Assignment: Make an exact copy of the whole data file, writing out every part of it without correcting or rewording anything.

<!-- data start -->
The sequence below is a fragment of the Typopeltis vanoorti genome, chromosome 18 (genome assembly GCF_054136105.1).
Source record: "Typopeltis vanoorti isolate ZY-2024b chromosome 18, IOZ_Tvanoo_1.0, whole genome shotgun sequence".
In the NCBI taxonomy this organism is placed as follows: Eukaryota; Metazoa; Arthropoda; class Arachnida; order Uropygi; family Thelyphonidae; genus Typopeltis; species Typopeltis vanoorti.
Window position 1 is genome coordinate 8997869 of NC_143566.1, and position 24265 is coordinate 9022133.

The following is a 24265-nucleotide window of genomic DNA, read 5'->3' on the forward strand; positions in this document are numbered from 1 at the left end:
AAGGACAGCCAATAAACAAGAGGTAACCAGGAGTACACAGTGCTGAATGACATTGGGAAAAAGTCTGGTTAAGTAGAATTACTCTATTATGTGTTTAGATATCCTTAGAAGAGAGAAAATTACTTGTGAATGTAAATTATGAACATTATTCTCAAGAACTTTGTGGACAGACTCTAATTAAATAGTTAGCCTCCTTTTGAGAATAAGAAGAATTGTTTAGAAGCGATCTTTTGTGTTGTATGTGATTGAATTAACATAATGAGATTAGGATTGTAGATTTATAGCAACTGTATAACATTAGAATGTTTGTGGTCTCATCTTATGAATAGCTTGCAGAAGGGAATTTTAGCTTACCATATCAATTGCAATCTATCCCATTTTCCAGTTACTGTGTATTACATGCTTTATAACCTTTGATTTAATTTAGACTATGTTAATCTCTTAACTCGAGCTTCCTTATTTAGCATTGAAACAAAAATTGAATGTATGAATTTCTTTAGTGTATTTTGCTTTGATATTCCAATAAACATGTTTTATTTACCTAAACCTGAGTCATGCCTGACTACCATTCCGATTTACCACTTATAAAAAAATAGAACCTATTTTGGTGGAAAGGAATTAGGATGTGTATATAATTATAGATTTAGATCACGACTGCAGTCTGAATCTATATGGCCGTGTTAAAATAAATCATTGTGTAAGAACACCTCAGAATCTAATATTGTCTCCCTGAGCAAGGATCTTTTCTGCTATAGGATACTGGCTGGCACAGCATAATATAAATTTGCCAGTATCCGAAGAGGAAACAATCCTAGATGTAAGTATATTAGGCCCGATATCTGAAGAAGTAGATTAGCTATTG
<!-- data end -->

The sequence below is a fragment of the Typopeltis vanoorti genome, chromosome 18 (genome assembly GCF_054136105.1).
Source record: "Typopeltis vanoorti isolate ZY-2024b chromosome 18, IOZ_Tvanoo_1.0, whole genome shotgun sequence".
In the NCBI taxonomy this organism is placed as follows: Eukaryota; Metazoa; Arthropoda; class Arachnida; order Uropygi; family Thelyphonidae; genus Typopeltis; species Typopeltis vanoorti.
Window position 1 is genome coordinate 8997869 of NC_143566.1, and position 24265 is coordinate 9022133.

The following is a 24265-nucleotide window of genomic DNA, read 5'->3' on the forward strand; positions in this document are numbered from 1 at the left end:
AAGGACAGCCAATAAACAAGAGGTAACCAGGAGTACACAGTGCTGAATGACATTGGGAAAAAGTCTGGTTAAGTAGAATTACTCTATTATGTGTTTAGATATCCTTAGAAGAGAGAAAATTACTTGTGAATGTAAATTATGAACATTATTCTCAAGAACTTTGTGGACAGACTCTAATTAAATAGTTAGCCTCCTTTTGAGAATAAGAAGAATTGTTTAGAAGCGATCTTTTGTGTTGTATGTGATTGAATTAACATAATGAGATTAGGATTGTAGATTTATAGCAACTGTATAACATTAGAATGTTTGTGGTCTCATCTTATGAATAGCTTGCAGAAGGGAATTTTAGCTTACCATATCAATTGCAATCTATCCCATTTTCCAGTTACTGTGTATTACATGCTTTATAACCTTTGATTTAATTTAGACTATGTTAATCTCTTAACTCGAGCTTCCTTATTTAGCATTGAAACAAAAATTGAATGTATGAATTTCTTTAGTGTATTTTGCTTTGATATTCCAATAAACATGTTTTATTTACCTAAACCTGAGTCATGCCTGACTACCATTCCGATTTACCACTTATAAAAAAATAGAACCTATTTTGGTGGAAAGGAATTAGGATGTGTATATAATTATAGATTTAGATCACGACTGCAGTCTGAATCTATATGGCCGTGTTAAAATAAATCATTGTGTAAGAACACCTCAGAATCTAATATTGTCTCCCTGAGCAAGGATCTTTTCTGCTATAGGATACTGGCTGGCACAGCATAATATAAATTTGCCAGTATCCGAAGAGGAAACAATCCTAGATGTAAGTATATTAGGCCCGATATCTGAAGAAGTAGATTAGCTATTG